Two-step login with just one touch
There's a faster way to Two-Step. You can use Touch ID on your MacBook while in the Chrome browser when logging in.
Set it up in the IU Security Center. Click the "Manage Devices & Settings" button under Two-Step Login (Duo) to get started.
Duo, the vendor who provides IU's Two-Step service, is working to roll out the Touch ID option to other devices such as a PC or iPhone in the future. When these become available, UITS staff will test them and prepare them for use at IU. Read more Duo app tips and tricks.
IU, Purdue receive Lilly Endowment grant to address ethical challenges of digital world
Indiana University, along with Purdue University, will develop integrated initiatives to better equip students and faculty to address ethical challenges presented by digital technologies thanks to funding from Lilly Endowment Inc.
The $348,980 planning grant to IU will bring together faculty and outside experts to develop an integrated curriculum to prepare faculty and students to confront current and future ethical challenges of an increasingly digital world. The work will be undertaken collaboratively with Purdue, which also has received funding from Lilly Endowment.
The initiative, Developing Character for a Digital World, will be led by a steering committee of faculty from a cross-section of disciplines, including information technology, law, medicine, business, philanthropy and humanities. Six focus areas will make up the core curriculum: life sciences; artificial intelligence; digital communications, including social media; national and homeland security; the intersection of finance, business, law and justice; and the intersection of digital arts and humanities, education and research.
IU East's Outdoor Sculpture Exhibit brings new artwork to campus
Seven new sculptures are in place as part of Indiana University East's Outdoor Sculpture Exhibit. The juried exhibit is now on its third installation. Each piece is on loan and will be on campus for two years, through August 2021.
Artists from across the United States were invited to submit their work for consideration. There were 114 entries submitted for the juried exhibit.
Each sculpture was carefully selected by jurors: IU East faculty Ann Kim, associate professor of fine arts; Carrie Longley, associate professor of fine arts; and Nate Kuznia, studio and gallery coordinator. The artwork was selected based on the sculpture's appropriate size and proportion for the outdoor spaces, that it communicated a unique expression and use of material, and that it could survive the extreme weather conditions of Richmond. Additionally, works for the exhibit are chosen based on having a strong visual presence in the open and natural setting of the campus quad and because of dynamic designs from multiple vantage points.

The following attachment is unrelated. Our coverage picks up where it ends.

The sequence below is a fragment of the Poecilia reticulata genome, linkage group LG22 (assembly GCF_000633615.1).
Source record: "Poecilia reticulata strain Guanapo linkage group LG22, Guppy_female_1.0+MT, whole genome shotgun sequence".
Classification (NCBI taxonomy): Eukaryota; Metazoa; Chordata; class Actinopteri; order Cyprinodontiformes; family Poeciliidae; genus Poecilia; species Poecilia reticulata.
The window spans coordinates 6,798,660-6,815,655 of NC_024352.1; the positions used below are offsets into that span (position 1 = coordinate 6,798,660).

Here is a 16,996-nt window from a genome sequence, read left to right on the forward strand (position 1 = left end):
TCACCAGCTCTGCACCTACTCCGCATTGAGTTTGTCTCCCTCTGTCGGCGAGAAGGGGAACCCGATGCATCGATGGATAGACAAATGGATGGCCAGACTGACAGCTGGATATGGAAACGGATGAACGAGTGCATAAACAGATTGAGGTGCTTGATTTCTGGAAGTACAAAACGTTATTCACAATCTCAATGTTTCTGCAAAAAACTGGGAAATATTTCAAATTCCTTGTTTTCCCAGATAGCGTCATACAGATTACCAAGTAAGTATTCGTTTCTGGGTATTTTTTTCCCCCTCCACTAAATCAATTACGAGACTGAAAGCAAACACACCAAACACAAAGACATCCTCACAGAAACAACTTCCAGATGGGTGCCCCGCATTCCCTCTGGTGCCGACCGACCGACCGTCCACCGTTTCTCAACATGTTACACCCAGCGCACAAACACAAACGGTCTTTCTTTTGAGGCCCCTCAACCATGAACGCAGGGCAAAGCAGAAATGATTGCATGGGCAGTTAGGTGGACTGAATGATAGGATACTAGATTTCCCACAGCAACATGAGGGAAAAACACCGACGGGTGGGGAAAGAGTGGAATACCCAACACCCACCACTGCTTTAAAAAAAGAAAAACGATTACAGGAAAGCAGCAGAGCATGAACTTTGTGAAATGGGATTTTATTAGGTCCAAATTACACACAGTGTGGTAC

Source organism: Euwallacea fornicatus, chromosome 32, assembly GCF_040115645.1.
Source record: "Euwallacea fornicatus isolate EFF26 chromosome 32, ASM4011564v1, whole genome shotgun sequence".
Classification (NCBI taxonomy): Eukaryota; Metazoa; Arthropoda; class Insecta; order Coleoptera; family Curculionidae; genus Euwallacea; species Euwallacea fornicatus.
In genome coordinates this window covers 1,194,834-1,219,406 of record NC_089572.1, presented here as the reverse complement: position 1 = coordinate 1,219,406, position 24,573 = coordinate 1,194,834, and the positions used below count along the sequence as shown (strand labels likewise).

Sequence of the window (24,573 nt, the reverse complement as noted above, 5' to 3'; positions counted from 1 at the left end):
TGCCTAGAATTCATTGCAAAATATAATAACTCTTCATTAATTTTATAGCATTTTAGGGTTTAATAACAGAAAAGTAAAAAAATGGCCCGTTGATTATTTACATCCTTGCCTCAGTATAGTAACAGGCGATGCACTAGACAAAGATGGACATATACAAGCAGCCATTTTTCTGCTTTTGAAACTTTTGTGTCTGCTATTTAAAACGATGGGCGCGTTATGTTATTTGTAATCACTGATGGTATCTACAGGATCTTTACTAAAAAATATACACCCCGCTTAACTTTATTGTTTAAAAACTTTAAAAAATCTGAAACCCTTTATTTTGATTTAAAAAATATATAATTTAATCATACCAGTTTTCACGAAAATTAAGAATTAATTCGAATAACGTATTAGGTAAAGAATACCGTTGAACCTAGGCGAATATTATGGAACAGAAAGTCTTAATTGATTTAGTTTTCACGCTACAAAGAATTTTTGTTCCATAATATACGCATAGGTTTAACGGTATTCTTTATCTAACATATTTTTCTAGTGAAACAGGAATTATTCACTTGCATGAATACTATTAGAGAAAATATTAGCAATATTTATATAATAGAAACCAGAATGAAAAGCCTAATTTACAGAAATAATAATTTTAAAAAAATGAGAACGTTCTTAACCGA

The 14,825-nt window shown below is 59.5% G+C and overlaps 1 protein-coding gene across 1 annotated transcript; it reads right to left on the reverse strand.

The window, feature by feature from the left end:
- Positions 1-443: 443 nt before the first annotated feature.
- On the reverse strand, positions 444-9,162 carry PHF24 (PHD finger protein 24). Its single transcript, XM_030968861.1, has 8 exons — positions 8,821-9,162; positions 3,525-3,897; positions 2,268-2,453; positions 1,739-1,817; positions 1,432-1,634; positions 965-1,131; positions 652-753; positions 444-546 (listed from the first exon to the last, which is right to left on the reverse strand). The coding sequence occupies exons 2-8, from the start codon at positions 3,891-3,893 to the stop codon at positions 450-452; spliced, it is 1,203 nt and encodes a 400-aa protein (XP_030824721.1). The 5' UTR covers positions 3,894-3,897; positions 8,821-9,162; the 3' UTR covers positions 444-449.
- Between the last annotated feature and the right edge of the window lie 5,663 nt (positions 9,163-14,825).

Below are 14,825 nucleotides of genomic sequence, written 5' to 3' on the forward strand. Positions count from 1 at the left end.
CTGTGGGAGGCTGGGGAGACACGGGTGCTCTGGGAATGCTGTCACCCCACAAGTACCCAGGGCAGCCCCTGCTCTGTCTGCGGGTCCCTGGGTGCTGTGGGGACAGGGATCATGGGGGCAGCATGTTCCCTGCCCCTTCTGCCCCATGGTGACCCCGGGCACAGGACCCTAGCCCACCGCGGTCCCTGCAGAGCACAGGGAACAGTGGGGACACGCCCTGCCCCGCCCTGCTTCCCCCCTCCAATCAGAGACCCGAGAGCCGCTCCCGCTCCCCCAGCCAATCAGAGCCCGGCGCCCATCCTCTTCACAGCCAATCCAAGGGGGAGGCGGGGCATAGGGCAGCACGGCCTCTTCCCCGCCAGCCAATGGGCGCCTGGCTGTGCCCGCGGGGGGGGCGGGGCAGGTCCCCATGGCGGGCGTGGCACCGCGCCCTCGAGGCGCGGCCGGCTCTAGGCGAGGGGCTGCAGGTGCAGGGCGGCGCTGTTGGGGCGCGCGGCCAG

5-year-old signed to IU South Bend baseball team
Indiana University South Bend baseball head coach Doug Buysse announced the signing of 5-year old Thomas Kabelis of New Carlisle, Indiana, to a National Letter of Intent, making him the youngest member of the IU South Bend baseball team.
Thomas was diagnosed with a condition known as mitochondrial myopathy and intractable epilepsy when he was 18 months old. The condition is progressive, but right now he is experiencing a plateau phase, which means he is not decreasing in any skills. His disease makes the muscles weak, which makes running and chewing food difficult.
He will be a member of the Titans baseball team for the next two years. He officially signed his contract inside the Student Activities Center alongside his mom, his twin sister and the entire IU South Bend baseball team.
ESPN football documentary features IU Kokomo dean
The research of Eric Bain-Selbo, dean of the School of Humanities and Social Sciences at IU Kokomo, drew the attention of ESPN filmmaker Jonathan Hock.
Hock interviewed Bain-Selbo about his research on college football as a religion and featured him in his recent "Football Is US: The College Game," currently airing on ESPN
Bain-Selbo, who earned a Master of Arts in religion and a doctorate in religious ethics, said the idea of football as religion was not a new concept, but he put a new twist on it by testing the idea through the rules of religious study.
To do his research, he attended college game days at the University of Georgia, the University of Alabama, the University of Mississippi, the University of Tennessee and Louisiana State University, observing, surveying and interviewing fans. He published his findings in his 2009 book, "Game Day and God: Football, Faith, and Politics in the American South."